We’ve been tracking a move toward “healthier” drinking, and this trend will continue into 2020. Younger generations are leading this shift, and it will affect drinking quantities and preferences.
Given the growing health and wellness movement among U.S. consumers, conventional wisdom would suggest that soft drinks would suffer. But in reality, the opposite is happening, particularly in the alcoholic beverage space. And amid the juxtaposition of the sober-curious consumers and the premium...
In the coming months and year, expect to see an increase in spirits with no alcohol. There will be a greater variation in products to appeal to different drinkers. On-premise creativity will continue to fuel alcohol-free cocktail menus and bars across the country.
In the next five years, A/VR technology will augment the shopping journey in increasingly meaningful ways—from the way consumers discover, choose, share, buy and engage with brands.
Distribution affects new product sales. This is obvious. What’s less obvious is the extent to which CPG manufacturers can predict and control distribution for a new product, especially during the first year in-market.
We know a really good idea and a potential threat when we see one, right? We might, but the most common monitoring approach is to keep a close eye on the in-market performance of those innovations. But this wait and see approach relies on in-market performance, which means it has two serious flaws.
As we close the book on 2019, brick-and-mortar drove the vast majority of grocery sales—particularly for fresh food—yet e-commerce maintained its meteoric rise. Understanding the factors that drove shoppers online purchase decisions in 2019 will help online grocers stack success in 2020.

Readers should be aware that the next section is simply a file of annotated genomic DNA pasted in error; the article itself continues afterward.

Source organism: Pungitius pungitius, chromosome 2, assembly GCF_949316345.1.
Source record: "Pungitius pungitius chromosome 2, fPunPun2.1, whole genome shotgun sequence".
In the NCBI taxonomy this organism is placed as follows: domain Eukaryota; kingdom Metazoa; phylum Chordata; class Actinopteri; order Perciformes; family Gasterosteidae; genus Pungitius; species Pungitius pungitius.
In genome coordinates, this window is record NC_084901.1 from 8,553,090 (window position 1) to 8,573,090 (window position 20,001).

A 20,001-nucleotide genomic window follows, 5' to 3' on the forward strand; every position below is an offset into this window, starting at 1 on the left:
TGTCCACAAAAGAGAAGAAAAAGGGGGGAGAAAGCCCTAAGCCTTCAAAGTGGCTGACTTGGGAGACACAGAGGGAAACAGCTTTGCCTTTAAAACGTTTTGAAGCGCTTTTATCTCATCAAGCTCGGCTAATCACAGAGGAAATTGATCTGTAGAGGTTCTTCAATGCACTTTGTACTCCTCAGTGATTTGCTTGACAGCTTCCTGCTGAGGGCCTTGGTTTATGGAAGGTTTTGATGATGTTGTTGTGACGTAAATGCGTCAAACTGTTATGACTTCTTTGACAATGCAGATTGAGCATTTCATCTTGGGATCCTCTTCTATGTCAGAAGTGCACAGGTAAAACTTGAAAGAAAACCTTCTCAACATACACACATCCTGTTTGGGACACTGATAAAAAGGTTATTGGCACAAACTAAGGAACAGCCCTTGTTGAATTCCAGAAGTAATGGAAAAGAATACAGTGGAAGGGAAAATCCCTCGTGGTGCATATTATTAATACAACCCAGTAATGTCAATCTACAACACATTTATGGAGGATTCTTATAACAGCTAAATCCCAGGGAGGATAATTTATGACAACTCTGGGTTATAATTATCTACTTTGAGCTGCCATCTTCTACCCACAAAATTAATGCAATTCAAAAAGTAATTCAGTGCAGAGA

As cannabis-curious consumers and companies wait for additional guidelines from federal regulators, Nielsen believes that brands, marketers and consumers will have a big appetite for data and information about cannabis in 2020, giving us a peek into what a cannabis-rich consumer packaged goods...
Adults 18 and older in the U.S. spend just shy of six hours (5 hours, 51 minutes) with their TV-connected devices each week. While that’s nothing to snub your nose at, it’s dwarfed by the amount of time Americans spend with traditional radio, the proverbial patriarch of the media industry.
As another decade of television becomes part of history, the definition of “TV” has never been so hard to pin down, and that’s something we’ll continue to see in the years ahead. In the chase for eyeballs, however, one thing, and one thing alone, will win the TV audience: good content.